The chairman of the Federal Communications Commission unveiled plans to repeal a landmark 2015 order that barred internet service providers from blocking or slowing down consumer access to web content. Fred Katayama reports.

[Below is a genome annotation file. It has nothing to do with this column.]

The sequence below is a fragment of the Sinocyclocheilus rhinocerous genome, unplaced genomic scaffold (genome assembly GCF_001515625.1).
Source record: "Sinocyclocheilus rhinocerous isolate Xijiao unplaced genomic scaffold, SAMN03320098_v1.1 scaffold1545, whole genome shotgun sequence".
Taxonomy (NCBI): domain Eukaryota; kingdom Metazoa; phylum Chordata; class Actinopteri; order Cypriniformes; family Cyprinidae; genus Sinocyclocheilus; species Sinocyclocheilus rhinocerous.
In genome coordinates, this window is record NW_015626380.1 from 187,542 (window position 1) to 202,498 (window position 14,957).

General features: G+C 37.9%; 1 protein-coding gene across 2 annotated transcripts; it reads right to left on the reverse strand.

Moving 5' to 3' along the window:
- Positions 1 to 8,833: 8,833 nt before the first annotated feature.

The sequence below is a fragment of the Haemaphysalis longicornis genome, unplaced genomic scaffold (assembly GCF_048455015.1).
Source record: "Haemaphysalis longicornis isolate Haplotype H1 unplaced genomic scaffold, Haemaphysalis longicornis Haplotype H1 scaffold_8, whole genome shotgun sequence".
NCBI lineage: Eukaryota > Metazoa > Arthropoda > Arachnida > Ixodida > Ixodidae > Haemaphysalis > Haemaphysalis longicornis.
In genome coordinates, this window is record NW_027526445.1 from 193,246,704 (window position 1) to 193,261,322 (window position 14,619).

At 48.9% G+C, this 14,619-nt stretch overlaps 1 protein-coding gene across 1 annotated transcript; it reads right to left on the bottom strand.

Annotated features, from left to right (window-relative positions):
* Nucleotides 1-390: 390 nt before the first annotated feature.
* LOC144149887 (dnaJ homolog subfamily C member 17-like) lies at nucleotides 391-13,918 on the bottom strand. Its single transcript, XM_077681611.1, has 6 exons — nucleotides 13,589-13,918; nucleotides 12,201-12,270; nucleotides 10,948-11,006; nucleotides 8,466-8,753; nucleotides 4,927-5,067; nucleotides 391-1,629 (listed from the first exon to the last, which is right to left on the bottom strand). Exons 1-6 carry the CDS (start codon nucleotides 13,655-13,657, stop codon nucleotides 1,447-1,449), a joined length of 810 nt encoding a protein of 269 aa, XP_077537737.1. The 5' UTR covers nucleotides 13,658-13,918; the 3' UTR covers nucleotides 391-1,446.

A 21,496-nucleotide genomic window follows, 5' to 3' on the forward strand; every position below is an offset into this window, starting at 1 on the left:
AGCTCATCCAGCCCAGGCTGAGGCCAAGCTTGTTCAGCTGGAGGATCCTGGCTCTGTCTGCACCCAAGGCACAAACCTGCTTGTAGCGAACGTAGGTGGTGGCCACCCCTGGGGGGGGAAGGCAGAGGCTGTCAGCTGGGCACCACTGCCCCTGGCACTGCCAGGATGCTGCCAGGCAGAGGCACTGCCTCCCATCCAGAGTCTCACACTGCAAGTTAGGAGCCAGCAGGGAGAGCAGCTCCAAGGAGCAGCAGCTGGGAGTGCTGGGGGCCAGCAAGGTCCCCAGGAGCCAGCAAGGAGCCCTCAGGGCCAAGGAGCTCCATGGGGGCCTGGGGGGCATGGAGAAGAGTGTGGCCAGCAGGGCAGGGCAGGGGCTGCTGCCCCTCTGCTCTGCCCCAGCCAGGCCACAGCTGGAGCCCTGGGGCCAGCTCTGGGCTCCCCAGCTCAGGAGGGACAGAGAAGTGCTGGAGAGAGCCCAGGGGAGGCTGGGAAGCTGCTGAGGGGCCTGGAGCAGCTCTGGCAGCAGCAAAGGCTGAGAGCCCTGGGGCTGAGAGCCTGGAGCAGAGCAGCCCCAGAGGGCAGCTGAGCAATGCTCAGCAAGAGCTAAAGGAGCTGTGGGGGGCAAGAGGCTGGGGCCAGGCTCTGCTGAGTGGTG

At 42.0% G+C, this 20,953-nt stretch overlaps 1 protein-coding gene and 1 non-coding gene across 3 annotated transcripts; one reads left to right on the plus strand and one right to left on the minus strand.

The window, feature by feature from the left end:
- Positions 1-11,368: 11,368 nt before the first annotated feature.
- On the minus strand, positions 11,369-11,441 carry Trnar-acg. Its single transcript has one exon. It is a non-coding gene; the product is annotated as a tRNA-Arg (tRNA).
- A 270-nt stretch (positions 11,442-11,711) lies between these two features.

The Federal Communications Commission will vote during its meeting in December to repeal the so-called net neutrality rules. The rules were introduced in 2015 by former President Barack Obama. They gave the FCC sweeping oversight over internet service providers. They also classified those companies as public utilities, barring them from blocking or slowing down consumer access to web content. The new order will scale back the FCC's authority and deregulate the web. Apriem Advisors' Ben Lau: (SOUNDBITE) BENJAMIN LAU, CHIEF INVESTMENT OFFICER, APRIEM ADVISORS (ENGLISH) SAYING: "Who is actually using the Internet? And who sucks up the most bandwidth? You look at Netflix, Amazon Video, YouTube they consume about 60 percent of the bandwidth that Americans use. And that's a huge share. And, so, I think, that the government is taking a look at maybe, maybe we can't treat all internet traffic the same." The FCC's plan to repeal the net neutrality rules is a victory for internet service providers, including AT&T, Comcast, and Verizon. The companies say it could lead to billions of dollars in additional broadband investment. It would also eliminate the possibility that a future presidential administration could regulate internet pricing.